Festivals of Hush, Colour and Water


For the month of March, Frozen Lime Asia covers the region’s diverse festivals in Thailand, Indonesia and India.

Nyepi Festival, indonesia

7 March 2019

Our first stop, is none other than beautiful Bali. On the 7th of March, the island of Bali goes into hush mode with the Nyepi Festival. The “Day of Silence” is a Hindu festival mainly celebrated in Bali where a day of fasting, silence and introspection is observed. It begins at 6am on 7th March until 6am the following day. Nyepi being so much of their culture, Ngurah Rai International Airport is also closed for 24 hours and all flights halted to obverse the auspicious festival. No cooking or fires, no entertainment, no travelling and no work of any kind is allowed. If a shut-in day or total digital detox is what you need, observe the day with the locals and relax in the hotel of your choice. Many tourists do purposely visit Bali at this time of the year, to experience the quietness and disconnect from worldly distractions.


20 March 2019

From Indonesia, we wing over to India to celebrate the festival of colours- Holi, which falls on the 20th of March. Holi is a festival to celebrate the triumph of good over evil in Hindu mythology and to give thanks for bountiful harvests. The symbolic gesture of throwing coloured powder and getting stained means that everyone, regardless of socio-economic status, are equal in the spirit of fun and togetherness. It is also a time of forgiveness and repairing broken ties. Traditionally, the multi-hued pigments, called gulal’ were made from natural sources such as flowers, spices and plants. Now, synthetic dyes are more commonly used and easily obtained. One tip to prepare for Holi – moisturise your skin well so that the colours are easy to wash off and dont stain for days. Holi is also celebrated in other countries with large Hindu communities such as Singapore, Malaysia, South Africa and Suriname.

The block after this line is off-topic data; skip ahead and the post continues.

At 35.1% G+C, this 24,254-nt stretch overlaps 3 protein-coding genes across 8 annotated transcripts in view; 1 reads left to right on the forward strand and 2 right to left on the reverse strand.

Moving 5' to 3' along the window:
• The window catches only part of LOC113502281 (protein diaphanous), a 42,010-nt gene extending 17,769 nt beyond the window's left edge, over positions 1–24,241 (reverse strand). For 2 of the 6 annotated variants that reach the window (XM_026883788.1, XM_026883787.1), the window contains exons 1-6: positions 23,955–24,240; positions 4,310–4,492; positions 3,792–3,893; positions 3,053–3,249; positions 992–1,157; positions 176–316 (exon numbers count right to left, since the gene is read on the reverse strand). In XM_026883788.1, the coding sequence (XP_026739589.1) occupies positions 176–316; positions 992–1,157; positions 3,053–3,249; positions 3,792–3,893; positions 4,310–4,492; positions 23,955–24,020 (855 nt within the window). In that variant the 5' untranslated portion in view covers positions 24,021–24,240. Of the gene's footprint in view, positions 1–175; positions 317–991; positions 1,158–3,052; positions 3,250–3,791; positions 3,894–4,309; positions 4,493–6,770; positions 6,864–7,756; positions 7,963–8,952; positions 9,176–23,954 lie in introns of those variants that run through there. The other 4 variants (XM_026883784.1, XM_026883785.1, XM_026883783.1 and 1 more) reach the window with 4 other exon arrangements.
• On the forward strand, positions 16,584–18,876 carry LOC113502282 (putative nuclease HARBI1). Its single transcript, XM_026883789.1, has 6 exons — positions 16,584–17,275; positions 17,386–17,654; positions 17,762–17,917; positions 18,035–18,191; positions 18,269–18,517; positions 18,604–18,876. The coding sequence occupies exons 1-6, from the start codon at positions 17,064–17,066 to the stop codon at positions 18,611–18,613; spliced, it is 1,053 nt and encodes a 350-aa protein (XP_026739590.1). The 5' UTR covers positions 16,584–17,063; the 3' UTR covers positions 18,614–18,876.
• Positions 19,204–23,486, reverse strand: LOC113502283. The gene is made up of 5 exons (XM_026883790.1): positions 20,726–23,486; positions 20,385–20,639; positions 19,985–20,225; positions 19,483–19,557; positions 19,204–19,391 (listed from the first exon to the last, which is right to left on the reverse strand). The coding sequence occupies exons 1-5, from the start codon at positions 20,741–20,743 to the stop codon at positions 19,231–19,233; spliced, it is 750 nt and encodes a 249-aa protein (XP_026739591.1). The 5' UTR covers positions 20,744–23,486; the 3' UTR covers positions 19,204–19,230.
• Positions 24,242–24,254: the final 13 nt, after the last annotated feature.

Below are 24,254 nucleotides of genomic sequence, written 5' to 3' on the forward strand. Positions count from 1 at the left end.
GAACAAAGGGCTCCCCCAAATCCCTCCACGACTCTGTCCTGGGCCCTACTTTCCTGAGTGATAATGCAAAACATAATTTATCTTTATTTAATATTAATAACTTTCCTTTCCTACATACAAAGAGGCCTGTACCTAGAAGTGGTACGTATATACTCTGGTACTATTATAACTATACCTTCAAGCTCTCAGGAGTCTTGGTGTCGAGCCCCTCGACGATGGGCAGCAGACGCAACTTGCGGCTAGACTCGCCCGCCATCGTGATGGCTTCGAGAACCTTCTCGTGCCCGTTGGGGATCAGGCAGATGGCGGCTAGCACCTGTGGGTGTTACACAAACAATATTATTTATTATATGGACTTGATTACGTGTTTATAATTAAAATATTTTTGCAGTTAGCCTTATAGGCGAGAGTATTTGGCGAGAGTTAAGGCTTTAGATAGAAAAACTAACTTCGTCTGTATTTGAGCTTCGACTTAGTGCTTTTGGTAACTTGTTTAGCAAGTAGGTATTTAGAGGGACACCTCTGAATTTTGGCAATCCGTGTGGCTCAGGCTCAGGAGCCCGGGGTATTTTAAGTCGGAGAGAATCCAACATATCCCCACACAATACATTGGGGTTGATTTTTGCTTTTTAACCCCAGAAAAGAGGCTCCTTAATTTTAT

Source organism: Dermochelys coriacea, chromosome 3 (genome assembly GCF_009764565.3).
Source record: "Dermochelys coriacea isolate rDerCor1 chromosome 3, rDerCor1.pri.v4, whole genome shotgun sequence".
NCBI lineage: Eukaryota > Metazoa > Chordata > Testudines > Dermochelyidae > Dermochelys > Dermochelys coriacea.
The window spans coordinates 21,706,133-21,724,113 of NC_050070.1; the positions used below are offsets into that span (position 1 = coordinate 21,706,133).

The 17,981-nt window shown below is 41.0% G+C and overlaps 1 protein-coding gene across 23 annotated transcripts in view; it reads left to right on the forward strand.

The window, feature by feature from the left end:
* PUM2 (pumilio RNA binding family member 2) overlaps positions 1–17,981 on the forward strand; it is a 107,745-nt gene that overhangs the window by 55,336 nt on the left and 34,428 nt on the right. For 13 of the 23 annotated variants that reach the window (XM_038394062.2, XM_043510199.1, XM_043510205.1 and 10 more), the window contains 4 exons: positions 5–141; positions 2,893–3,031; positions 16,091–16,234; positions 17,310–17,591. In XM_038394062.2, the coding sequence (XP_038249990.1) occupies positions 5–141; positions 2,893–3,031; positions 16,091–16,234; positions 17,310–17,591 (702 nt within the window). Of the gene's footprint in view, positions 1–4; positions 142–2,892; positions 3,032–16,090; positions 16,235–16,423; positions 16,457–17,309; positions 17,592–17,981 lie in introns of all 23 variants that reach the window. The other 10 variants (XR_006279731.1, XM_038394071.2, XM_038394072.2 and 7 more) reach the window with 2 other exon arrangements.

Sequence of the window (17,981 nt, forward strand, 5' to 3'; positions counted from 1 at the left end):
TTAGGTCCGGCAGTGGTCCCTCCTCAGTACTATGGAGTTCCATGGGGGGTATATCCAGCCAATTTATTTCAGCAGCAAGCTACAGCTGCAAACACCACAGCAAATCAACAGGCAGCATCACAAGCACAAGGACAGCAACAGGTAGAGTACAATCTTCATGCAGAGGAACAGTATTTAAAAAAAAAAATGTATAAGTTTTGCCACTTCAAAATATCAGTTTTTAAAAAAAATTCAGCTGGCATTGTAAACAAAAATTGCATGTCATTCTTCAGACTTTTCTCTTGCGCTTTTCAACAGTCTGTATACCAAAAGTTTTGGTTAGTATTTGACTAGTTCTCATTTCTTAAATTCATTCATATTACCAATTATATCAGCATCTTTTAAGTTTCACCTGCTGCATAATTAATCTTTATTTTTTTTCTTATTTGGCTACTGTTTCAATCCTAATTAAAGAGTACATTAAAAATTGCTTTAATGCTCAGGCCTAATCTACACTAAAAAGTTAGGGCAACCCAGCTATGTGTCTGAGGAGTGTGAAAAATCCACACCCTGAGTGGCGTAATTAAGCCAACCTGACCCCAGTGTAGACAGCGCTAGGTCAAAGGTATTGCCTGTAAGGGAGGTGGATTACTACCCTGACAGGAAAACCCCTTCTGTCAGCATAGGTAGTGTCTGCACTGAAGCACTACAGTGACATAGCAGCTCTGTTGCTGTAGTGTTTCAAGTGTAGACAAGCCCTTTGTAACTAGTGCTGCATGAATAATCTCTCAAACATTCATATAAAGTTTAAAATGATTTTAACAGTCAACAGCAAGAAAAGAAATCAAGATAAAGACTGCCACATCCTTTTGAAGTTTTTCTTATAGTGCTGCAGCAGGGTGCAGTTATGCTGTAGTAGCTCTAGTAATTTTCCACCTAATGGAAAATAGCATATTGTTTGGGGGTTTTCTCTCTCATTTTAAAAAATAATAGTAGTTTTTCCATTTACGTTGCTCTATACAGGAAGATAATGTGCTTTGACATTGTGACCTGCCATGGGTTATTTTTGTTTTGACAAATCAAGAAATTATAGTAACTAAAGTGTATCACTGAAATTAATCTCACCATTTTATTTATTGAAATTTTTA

13 - 15 April 2019

Travelling up North from Singapore to the Land of Smiles, Thailand, we look at the other end of the spectrum with the vibrant Songkran Festival which is the Thai New Year celebration.  Starting from April 13th to April 15th, ‘Songkran’ is a Sanskrit word meaning passing or approaching, and it is a revered festival by the Buddhists. It is a time of reunion for families as they return to their hometowns to celebrate with family and friends. While visitors associate Songkran with water fights and merry-making, the Thais see water as a symbolic gesture of washing away bad luck and starting off the new year with good and positive vibes. Now who does not need that! Its a wonderful way to cool down in the heat and start afresh.

That’s all for now! Stay tune as we discover more interesting festivals in the months to come!